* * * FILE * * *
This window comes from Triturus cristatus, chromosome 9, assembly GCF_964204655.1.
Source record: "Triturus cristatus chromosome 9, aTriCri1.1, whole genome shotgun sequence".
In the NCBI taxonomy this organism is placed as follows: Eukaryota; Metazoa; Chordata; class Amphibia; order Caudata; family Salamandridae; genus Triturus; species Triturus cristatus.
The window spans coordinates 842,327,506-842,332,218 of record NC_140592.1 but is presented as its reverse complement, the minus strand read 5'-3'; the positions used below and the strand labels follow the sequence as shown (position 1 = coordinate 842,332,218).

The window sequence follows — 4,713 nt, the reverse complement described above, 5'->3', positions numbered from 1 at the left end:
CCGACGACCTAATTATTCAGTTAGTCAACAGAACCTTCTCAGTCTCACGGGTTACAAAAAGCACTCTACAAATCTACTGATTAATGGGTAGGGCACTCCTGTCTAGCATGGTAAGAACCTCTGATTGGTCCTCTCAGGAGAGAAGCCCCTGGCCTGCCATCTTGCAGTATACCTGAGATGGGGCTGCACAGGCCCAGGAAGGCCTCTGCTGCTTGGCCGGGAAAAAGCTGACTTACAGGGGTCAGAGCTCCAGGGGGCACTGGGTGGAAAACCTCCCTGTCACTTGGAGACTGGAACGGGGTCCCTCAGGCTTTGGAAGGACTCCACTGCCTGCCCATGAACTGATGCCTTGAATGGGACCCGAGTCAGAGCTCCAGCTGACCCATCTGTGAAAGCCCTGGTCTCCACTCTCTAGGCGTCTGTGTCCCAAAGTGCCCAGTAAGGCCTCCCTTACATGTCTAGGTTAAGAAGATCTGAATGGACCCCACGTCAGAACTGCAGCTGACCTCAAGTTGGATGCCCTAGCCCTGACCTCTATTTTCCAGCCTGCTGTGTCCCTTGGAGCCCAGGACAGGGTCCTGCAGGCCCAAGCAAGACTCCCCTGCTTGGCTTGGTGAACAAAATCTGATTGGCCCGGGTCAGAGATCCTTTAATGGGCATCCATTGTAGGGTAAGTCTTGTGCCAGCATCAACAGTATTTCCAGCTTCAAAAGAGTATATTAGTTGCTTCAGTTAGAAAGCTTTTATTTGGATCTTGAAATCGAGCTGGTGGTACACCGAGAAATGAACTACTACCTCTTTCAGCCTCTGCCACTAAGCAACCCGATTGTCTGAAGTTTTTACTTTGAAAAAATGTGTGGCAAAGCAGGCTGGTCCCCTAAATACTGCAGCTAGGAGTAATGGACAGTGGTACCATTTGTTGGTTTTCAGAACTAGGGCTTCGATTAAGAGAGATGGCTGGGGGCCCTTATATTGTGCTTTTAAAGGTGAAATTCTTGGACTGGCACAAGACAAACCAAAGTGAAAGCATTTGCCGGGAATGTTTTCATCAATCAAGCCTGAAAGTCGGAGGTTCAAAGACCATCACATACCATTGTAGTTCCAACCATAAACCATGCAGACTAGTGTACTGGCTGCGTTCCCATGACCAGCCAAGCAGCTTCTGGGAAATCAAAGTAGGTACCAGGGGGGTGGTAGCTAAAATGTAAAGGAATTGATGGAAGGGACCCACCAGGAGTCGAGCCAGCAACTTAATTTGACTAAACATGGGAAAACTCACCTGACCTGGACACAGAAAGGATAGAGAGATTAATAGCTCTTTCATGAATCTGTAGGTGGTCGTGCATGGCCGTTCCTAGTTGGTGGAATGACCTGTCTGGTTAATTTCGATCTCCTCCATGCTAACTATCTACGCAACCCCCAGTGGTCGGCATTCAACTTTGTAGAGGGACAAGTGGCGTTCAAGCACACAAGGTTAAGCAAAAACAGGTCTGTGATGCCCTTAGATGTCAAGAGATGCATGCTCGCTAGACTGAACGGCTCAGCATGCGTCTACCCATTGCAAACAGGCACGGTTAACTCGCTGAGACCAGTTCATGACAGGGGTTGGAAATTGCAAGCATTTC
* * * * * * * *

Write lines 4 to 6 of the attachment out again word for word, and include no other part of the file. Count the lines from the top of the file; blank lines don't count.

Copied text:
The window spans coordinates 842,327,506-842,332,218 of record NC_140592.1 but is presented as its reverse complement, the minus strand read 5'-3'; the positions used below and the strand labels follow the sequence as shown (position 1 = coordinate 842,332,218).

The window sequence follows — 4,713 nt, the reverse complement described above, 5'->3', positions numbered from 1 at the left end:
CCGACGACCTAATTATTCAGTTAGTCAACAGAACCTTCTCAGTCTCACGGGTTACAAAAAGCACTCTACAAATCTACTGATTAATGGGTAGGGCACTCCTGTCTAGCATGGTAAGAACCTCTGATTGGTCCTCTCAGGAGAGAAGCCCCTGGCCTGCCATCTTGCAGTATACCTGAGATGGGGCTGCACAGGCCCAGGAAGGCCTCTGCTGCTTGGCCGGGAAAAAGCTGACTTACAGGGGTCAGAGCTCCAGGGGGCACTGGGTGGAAAACCTCCCTGTCACTTGGAGACTGGAACGGGGTCCCTCAGGCTTTGGAAGGACTCCACTGCCTGCCCATGAACTGATGCCTTGAATGGGACCCGAGTCAGAGCTCCAGCTGACCCATCTGTGAAAGCCCTGGTCTCCACTCTCTAGGCGTCTGTGTCCCAAAGTGCCCAGTAAGGCCTCCCTTACATGTCTAGGTTAAGAAGATCTGAATGGACCCCACGTCAGAACTGCAGCTGACCTCAAGTTGGATGCCCTAGCCCTGACCTCTATTTTCCAGCCTGCTGTGTCCCTTGGAGCCCAGGACAGGGTCCTGCAGGCCCAAGCAAGACTCCCCTGCTTGGCTTGGTGAACAAAATCTGATTGGCCCGGGTCAGAGATCCTTTAATGGGCATCCATTGTAGGGTAAGTCTTGTGCCAGCATCAACAGTATTTCCAGCTTCAAAAGAGTATATTAGTTGCTTCAGTTAGAAAGCTTTTATTTGGATCTTGAAATCGAGCTGGTGGTACACCGAGAAATGAACTACTACCTCTTTCAGCCTCTGCCACTAAGCAACCCGATTGTCTGAAGTTTTTACTTTGAAAAAATGTGTGGCAAAGCAGGCTGGTCCCCTAAATACTGCAGCTAGGAGTAATGGACAGTGGTACCATTTGTTGGTTTTCAGAACTAGGGCTTCGATTAAGAGAGATGGCTGGGGGCCCTTATATTGTGCTTTTAAAGGTGAAATTCTTGGACTGGCACAAGACAAACCAAAGTGAAAGCATTTGCCGGGAATGTTTTCATCAATCAAGCCTGAAAGTCGGAGGTTCAAAGACCATCACATACCATTGTAGTTCCAACCATAAACCATGCAGACTAGTGTACTGGCTGCGTTCCCATGACCAGCCAAGCAGCTTCTGGGAAATCAAAGTAGGTACCAGGGGGGTGGTAGCTAAAATGTAAAGGAATTGATGGAAGGGACCCACCAGGAGTCGAGCCAGCAACTTAATTTGACTAAACATGGGAAAACTCACCTGACCTGGACACAGAAAGGATAGAGAGATTAATAGCTCTTTCATGAATCTGTAGGTGGTCGTGCATGGCCGTTCCTAGTTGGTGGAATGACCTGTCTGGTTAATTTCGATCTCCTCCATGCTAACTATCTACGCAACCCCCAGTGGTCGGCATTCAACTTTGTAGAGGGACAAGTGGCGTTCAAGCACACAAGGTTAAGCAAAAACAGGTCTGTGATGCCCTTAGATGTCAAGAGATGCATGCTCGCTAGACTGAACGGCTCAGCATGCGTCTACCCATTGCAAACAGGCACGGTTAACTCGCTGAGACCAGTTCATGACAGGGGTTGGAAATTGCAAGCATTTC